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CHAPTER LI. .
light closet. Then he returned to
his seat, and looked at Lord Wil. THE BIRD ESCAPES.
fred, with his head a little on one “One of the pleasantest kings I side. know," said Lord Wilfred. “ Car “Setter,” said his Lordship,“ the rington, you prefer à hansom. infallible consequence of my setting Hi!”
eyes on your venerable person is, Up drove an empty cab. Lord that I feel impelled to make moral Wilfred got in. “ Come,” said he remarks — in fact, to moralise.
“Good morning, my lord,” said Nothing is so unsafe as success." Guy. “I am going the other way. “No one is better acquainted Cab!” and he, too, got into a with that fact than myself,” said hansom.
Mr. Setter. “I think, too, that “Where to, sir?” said Lord that is my thunder, if you will Wilfred's driver. “To ?"-said allow the observation. I know the his Lordship, “eh ? to Parliament- ear-mark.” street."
“ Take it, and welcome,” said Lord Wilfred gracefully de- Lord Wilford. “Remembering scended from his vehicle at the door the origin of the term ear-mark, I of the office of Mr. Setter, which freely abandon to you all and was on the first floor, over a shop. every to which the adjective apHe walked quietly upstairs, hum- plies. I see you are busy. Good ming an air from the reigning day.” opera. He walked through the “Good day," said Setter. “I'm room occupied by one or two always busy "clerks without any reply to their “And not one single interrogainquiries as to who he wanted tive?” said Lord Wilfred. except a friendly nod, and he “I never waste words," said opened the door of the sanctum Setter. “When you have invented of Mr. Setter.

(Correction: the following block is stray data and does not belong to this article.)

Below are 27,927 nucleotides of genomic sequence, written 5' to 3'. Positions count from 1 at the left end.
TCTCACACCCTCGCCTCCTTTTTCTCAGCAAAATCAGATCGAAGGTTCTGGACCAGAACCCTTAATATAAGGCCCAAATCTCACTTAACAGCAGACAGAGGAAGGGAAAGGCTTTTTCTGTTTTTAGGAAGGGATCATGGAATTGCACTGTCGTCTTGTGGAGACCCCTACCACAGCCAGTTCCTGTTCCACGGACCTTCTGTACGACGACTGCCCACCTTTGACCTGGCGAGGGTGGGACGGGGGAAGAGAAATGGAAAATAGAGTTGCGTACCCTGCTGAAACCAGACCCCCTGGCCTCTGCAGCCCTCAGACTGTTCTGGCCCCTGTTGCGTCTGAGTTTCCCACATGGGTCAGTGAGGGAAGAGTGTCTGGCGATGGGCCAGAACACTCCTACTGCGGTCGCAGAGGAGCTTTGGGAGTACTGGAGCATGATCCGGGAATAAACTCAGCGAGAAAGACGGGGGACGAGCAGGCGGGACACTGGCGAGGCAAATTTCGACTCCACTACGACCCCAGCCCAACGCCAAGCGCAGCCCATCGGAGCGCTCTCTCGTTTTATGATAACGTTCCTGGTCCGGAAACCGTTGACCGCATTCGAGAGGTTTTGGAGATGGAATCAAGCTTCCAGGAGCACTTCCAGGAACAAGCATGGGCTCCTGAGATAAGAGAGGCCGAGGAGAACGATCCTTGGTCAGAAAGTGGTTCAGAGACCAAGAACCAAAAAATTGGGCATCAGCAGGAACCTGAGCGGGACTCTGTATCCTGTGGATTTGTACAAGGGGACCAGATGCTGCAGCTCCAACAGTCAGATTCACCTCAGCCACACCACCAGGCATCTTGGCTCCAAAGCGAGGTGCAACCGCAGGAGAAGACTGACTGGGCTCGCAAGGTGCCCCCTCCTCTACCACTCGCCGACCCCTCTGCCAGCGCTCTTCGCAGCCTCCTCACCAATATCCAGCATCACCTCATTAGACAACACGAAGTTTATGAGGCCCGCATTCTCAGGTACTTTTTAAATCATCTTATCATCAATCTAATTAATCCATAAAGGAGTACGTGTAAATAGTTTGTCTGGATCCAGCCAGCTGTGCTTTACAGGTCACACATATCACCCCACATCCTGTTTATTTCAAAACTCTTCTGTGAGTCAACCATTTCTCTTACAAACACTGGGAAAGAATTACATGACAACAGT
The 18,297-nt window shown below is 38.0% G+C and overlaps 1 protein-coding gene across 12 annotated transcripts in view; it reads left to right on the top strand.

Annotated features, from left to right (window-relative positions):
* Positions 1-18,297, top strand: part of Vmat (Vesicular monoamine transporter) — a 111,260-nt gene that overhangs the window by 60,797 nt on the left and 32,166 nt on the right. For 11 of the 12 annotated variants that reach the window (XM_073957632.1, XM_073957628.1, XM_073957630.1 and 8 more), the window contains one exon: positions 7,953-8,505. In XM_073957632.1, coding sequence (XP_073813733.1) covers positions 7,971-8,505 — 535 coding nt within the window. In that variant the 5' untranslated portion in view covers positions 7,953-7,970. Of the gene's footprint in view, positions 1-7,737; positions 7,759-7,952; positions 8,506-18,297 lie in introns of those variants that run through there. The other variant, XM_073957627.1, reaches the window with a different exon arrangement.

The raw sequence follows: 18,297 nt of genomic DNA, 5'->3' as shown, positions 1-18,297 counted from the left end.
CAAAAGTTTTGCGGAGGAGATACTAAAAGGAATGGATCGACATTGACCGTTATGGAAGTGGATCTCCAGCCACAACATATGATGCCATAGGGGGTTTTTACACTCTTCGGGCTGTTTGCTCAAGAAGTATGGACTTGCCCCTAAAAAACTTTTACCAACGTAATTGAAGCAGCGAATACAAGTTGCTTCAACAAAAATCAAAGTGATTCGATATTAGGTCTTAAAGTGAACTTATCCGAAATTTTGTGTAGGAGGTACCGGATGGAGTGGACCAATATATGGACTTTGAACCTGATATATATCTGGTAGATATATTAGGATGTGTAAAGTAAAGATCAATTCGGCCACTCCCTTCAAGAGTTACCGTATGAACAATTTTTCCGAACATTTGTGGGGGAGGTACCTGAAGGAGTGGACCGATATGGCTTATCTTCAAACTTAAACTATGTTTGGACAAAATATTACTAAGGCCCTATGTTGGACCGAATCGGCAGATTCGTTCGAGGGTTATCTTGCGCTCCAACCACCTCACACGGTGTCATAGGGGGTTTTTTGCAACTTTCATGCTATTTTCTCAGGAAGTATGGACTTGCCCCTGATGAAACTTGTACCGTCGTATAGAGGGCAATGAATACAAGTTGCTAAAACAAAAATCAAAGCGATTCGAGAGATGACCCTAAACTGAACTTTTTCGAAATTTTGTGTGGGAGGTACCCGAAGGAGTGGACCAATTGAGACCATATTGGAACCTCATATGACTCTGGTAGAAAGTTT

what you came to say you will say That gentleman was seated in a it.” round, cane-backed but leather. “When I say that success is bottomed chair, at an open bureau. dangerous," resumed Lord Wil. Close by him was a man with some fred, “I mean this-Setter, have thing of the aspect of a game you a demi-verre at hand ?" keeper, who was reading out of a Mr. Setter supplied the want red memorandum book.
out of some convenient receptacle. “ Wait till you're disengaged, “ Fil en quatre," said Lord Setter," said Lord Wilfred, care- Wilfred, tossing off the little glass lessly.
of cognac. Mr. Setter rose with an alacrity “When you find that a plan, the more remarkable on account originated by genius, matured by of his bulk. “Come this way a counsel, incepted under the hapminute,” said he, plunging his piest auspices, triumphant up to country friend into a sort of cup- the last minute but one of its execuboard or closet, to which he gained tion, collapses at that last half entrance through a door covered minute, then you will admit the with green baize. The door had propriety of the remark." no lock, only a brass handle ; but “I saw that it had collapsed," it had a small brass bolt outside, said Setter. which Mr. Setter noiselessly slipped “And you utter now the natural when he had seen the countryman language of that exemplary bird seated on the only chair in the the raven," said Lord Wilfred. “ Well, Setter, it was true. The the Princess. Damme, Setter," one gift which men say is so divine, broke out Lord Wilfred, “ if I had which did so much for a fellow an empire, I should fling it at that named Shakespeare, has been the woman's feet!” bane of my life.”
“Better without it, then," quoth “Integrity ?” said Mr. Setter, Setter. with no expression at all on his Lord Wilfred gave vent to a little face.